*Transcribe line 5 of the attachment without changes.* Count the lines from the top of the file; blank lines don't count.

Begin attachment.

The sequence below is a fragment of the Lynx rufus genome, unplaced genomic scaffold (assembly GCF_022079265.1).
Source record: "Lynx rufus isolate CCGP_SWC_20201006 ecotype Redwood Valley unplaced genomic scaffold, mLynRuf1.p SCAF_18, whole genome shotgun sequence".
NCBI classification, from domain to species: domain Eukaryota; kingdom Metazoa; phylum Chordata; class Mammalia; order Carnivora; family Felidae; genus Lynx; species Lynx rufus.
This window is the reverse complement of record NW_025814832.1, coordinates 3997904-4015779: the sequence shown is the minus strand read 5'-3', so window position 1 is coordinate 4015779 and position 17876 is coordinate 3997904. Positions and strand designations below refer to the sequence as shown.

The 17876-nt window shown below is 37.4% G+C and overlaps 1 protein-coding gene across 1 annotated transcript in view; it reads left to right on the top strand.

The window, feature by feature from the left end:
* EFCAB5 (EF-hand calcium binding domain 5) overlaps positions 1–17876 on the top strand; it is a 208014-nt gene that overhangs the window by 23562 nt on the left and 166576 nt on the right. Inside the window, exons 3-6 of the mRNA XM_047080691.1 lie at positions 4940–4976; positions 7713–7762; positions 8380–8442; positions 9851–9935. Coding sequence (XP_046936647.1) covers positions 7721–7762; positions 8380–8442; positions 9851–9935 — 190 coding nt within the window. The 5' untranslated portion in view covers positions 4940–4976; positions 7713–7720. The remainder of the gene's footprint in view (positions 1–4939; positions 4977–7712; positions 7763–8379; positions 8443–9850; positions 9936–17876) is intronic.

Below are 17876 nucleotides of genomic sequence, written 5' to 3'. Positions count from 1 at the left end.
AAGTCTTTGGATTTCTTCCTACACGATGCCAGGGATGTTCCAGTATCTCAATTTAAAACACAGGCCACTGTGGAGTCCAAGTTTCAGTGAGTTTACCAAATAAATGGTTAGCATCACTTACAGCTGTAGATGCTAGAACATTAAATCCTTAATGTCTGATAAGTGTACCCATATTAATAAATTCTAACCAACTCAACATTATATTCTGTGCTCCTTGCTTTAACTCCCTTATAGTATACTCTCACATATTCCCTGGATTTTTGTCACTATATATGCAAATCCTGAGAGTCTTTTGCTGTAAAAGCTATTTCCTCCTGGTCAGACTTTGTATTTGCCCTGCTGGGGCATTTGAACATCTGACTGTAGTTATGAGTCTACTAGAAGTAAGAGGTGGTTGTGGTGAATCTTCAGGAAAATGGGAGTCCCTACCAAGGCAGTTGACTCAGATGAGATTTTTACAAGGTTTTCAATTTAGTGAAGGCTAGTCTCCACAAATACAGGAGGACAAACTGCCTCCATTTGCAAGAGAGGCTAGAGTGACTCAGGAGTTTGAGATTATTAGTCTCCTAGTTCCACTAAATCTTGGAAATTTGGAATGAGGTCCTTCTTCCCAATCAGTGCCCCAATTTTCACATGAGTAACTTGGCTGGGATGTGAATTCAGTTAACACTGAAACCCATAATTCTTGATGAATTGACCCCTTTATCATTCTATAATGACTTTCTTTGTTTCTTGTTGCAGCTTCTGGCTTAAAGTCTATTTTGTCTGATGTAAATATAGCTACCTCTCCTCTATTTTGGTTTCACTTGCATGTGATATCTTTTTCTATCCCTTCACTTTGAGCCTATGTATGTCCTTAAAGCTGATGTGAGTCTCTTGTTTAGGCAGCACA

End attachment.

The 17876-nt window shown below is 37.4% G+C and overlaps 1 protein-coding gene across 1 annotated transcript in view; it reads left to right on the top strand.